In the early days of our blogging we wrote a column with that title. For two years we looked at the narrative of Jesus’ crucifixion to see the drastic change in people’s lives and the world’s history from six hours that Friday to very early Sunday morning.
Friday was a metaphor for betrayal. Denial. Cowardice. Hate. Suffering. Despair. Defeat. And death. But Sunday symbolized victory. Help. Hope. Healing. Love. Joy. And eternal life.
Today the religious world in general observes the Friday Jesus died. And then on Sunday will celebrate Jesus’ resurrection. While the Bible doesn’t tell us the exact day Jesus died and arose, it probably was close to this time of year. And while it has been our belief and practice to celebrate the death, burial and resurrection of Jesus every Sunday as the Bible authorizes, we realize that many are focusing on Easter Sunday as a special day.
With all of that in mind in and with the backdrop of our present distress, we want to revisit that theme.
That Friday on Calvary’s hill 2,000 years ago was a dark day. Literally. Dr. Luke records, “It was now about the sixth hour, and darkness fell over the whole land until the ninth hour, because the sun was obscured; (Lk. 23:44-45). For three hours, from noon to 3pm, the land was engulfed in darkness. It was mysterious. Unexplainable. Terrifying. And confusing.
Imagine the conversations that may have occurred. “It’s a solar eclipse,” cried a Roman solider. “No,” said the Centurion. “The moon is full. There can’t be a solar eclipse when we have a full moon.”
“Maybe a storm is coming,” another soldier wondered. “Yes,” said another, “Maybe a dust storm.” But there was no storm. No dust in the air. Only darkness. Darkness when the day should have been the brightest.
The darkness was God sent. “It was as though all nature was sympathizing with the Creator as He suffered and died,” opined Warren Wiersbe. Darkness covered the land of Egypt prior to the first Passover for three days. (Ex 10:21). Appropriately, God sent the darkness for three hours while Christ, our Passover Lamb, was sacrificed.
Presently, there’s an irony in our current circumstances. While Sunday’s coming, most church buildings will be dark. Not only in American. But around the world. The lights out. The doors closed. The pews empty. Out of concern and love for the health and welfare our brethren, friends and the community at large, churches will not be assembling.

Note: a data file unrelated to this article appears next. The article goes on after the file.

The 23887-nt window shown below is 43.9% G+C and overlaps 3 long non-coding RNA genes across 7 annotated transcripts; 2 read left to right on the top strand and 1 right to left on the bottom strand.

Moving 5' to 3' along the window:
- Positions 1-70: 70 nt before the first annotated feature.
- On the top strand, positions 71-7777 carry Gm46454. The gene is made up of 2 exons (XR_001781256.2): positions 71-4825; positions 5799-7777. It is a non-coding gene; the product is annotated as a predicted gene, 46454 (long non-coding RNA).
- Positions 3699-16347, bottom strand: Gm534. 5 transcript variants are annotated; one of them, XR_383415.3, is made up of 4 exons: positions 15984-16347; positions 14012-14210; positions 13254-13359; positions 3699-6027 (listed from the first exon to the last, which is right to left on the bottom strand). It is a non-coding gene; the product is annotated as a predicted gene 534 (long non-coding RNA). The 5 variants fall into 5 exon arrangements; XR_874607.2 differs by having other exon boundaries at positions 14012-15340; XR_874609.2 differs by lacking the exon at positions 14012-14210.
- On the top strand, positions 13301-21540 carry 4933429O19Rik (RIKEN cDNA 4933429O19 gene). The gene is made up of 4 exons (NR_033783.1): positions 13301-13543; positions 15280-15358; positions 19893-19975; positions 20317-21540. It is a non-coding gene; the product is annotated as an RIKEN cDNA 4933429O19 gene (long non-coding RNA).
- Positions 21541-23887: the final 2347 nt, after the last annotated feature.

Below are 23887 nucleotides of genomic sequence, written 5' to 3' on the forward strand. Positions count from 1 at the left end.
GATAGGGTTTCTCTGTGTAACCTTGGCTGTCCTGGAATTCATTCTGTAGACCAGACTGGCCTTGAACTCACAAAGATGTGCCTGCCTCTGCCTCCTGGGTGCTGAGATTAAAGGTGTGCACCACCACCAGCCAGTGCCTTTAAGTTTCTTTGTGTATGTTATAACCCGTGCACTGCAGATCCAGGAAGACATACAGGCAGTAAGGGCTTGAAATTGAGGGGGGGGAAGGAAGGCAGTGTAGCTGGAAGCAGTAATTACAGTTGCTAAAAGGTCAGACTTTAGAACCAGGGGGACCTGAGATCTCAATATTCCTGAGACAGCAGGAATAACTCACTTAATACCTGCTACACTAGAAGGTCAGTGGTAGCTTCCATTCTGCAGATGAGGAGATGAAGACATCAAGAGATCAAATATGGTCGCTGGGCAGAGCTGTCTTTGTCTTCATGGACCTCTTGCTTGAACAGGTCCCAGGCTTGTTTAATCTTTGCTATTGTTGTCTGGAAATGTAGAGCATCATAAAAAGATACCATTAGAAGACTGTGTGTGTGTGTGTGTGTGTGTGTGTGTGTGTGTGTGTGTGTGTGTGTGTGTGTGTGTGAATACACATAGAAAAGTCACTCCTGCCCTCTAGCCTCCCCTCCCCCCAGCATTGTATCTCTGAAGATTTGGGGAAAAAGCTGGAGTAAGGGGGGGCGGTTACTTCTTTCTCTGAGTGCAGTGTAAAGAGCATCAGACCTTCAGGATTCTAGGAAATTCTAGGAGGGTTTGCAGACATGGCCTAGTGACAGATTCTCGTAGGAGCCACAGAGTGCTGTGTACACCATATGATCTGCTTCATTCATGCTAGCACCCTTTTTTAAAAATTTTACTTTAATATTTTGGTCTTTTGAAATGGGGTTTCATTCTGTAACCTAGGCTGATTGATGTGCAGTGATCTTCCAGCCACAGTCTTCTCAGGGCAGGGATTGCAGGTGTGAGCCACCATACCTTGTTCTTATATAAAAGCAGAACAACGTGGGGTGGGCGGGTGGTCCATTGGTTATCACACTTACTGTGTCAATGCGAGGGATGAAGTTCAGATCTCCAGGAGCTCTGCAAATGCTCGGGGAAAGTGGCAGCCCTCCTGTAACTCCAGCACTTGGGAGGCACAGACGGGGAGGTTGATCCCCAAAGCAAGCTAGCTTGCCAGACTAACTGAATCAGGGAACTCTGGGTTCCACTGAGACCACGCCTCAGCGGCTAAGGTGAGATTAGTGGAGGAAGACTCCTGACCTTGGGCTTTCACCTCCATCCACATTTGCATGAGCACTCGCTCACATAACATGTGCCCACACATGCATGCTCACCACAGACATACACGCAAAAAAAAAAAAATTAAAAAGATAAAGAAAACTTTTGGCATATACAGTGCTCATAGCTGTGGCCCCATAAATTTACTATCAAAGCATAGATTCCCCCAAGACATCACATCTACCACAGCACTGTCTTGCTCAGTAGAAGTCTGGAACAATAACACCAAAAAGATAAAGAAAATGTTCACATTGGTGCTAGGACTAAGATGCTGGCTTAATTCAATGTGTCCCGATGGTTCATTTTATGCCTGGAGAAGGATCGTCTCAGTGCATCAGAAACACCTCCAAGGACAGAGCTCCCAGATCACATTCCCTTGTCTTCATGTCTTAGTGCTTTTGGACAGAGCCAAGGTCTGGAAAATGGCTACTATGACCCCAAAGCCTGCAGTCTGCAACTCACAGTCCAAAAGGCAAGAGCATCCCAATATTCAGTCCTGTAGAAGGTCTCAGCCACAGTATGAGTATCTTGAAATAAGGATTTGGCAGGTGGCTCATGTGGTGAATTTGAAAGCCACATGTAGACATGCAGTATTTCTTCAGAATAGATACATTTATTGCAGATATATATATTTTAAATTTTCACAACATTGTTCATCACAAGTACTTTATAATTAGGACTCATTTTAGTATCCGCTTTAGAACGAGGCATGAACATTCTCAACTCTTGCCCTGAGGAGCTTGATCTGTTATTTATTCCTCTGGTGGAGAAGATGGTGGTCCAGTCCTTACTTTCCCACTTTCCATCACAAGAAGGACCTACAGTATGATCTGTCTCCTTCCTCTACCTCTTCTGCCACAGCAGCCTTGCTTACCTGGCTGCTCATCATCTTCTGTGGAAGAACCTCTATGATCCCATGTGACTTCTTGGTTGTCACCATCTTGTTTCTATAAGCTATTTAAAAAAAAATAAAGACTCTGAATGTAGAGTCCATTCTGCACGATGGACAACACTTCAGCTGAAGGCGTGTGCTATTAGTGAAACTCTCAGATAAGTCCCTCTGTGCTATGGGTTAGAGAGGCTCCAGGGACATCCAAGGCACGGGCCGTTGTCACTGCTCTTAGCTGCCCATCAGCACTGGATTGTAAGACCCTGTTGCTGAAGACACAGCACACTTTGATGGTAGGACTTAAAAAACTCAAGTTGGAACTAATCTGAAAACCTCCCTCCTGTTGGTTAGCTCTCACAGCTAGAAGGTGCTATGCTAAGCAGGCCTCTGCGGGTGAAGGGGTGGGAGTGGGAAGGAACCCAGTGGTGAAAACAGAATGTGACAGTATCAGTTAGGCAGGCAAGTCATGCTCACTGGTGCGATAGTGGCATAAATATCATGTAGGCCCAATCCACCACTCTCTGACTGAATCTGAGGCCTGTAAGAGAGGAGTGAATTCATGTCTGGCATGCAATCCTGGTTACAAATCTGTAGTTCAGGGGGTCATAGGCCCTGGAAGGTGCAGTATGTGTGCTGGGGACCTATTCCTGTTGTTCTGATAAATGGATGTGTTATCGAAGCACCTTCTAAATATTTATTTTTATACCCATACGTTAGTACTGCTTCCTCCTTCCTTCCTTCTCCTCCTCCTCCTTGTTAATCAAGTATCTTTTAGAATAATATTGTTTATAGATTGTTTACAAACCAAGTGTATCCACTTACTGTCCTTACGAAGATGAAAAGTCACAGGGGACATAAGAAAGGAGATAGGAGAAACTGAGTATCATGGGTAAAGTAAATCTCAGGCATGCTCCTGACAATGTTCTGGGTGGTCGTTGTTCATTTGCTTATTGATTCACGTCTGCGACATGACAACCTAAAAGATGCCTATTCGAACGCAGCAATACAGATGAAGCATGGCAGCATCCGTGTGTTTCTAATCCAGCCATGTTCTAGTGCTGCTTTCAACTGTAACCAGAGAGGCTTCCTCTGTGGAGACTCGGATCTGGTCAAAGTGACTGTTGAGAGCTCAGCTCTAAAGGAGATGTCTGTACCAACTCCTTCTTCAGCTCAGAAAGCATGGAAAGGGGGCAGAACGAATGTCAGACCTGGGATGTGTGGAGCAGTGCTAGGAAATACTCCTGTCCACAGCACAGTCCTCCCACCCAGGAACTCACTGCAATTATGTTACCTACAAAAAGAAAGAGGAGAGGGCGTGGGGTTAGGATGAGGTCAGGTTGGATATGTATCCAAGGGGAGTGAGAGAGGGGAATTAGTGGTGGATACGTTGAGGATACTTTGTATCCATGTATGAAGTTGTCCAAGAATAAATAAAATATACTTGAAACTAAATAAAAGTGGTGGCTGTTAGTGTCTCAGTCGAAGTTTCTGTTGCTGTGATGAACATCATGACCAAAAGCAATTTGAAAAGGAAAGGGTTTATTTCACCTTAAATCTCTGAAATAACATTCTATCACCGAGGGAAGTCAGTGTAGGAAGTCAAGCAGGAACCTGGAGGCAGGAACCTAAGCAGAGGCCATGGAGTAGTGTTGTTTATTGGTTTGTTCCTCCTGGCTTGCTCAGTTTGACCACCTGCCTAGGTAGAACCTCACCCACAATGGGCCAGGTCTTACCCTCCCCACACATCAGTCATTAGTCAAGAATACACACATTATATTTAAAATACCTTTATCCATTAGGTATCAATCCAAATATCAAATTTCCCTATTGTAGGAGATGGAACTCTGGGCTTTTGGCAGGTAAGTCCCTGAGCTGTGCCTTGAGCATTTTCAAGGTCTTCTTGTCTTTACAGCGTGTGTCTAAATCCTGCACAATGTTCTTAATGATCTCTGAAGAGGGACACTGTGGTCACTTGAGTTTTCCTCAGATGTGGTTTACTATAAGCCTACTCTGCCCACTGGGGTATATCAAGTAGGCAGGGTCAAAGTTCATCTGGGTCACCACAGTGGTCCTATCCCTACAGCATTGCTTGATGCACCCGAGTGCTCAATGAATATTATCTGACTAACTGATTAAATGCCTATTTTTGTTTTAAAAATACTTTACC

However, while the building may be dark, the light of our Lord will shine in our hearts. The Christians I know will be worshiping at home. Singing. Praying. Reflecting on the Word. And remembering Jesus. His life. His death. And His victorious resurrection.
It’s easy for us to become worried and fearful due to the darkness of this pandemic called COVID-19. People are sequestered in their homes. Many are unemployed. Our once thriving economy has made a sharp reversal. Money may be tight. Nerves frayed. Frustrations mounting. Questions abounding. We see the images on TV of sickness and death. We hear “there’s light at the end of the tunnel.” But, we wonder, is there? Really?
Yes. There. Is.
This Sunday we’re reminded that as the daylight broke forth and sun came shining across that tomb, the Son arose! “The Light of the World” was alive! Darkness was defeated! The Devil was crippled. And death was overcome!
Sunday puts everything in the proper respective. It reminds us who we are. Why we’re here. And what life is really all about. It echo’s the refrain of the popular hymn, “This world is not my home I’m just a passing through. My treasures are laid up somewhere beyond the blue.”
We may not know what the future holds. But we know who holds the future. Our God is able to deliver us from this awful, deadly virus. But if in His providence, He does not, we know He has something better planned for us. Sunday says so. The resurrection of Jesus validates and verifies God’s promises. Because we believe and accept the risen Savior we can receive redemption. Find forgiveness. And experience inner peace that surpasses all understanding.
The resurrection shines through the gloom of darkness to enlighten our eyes. Fortify our faith. Sharpen our focus. And reinforce our hope.
Don’t despair over today’s darkness.
It’s just Friday. Sunday’s coming!
–Ken Weliever, The Preacherman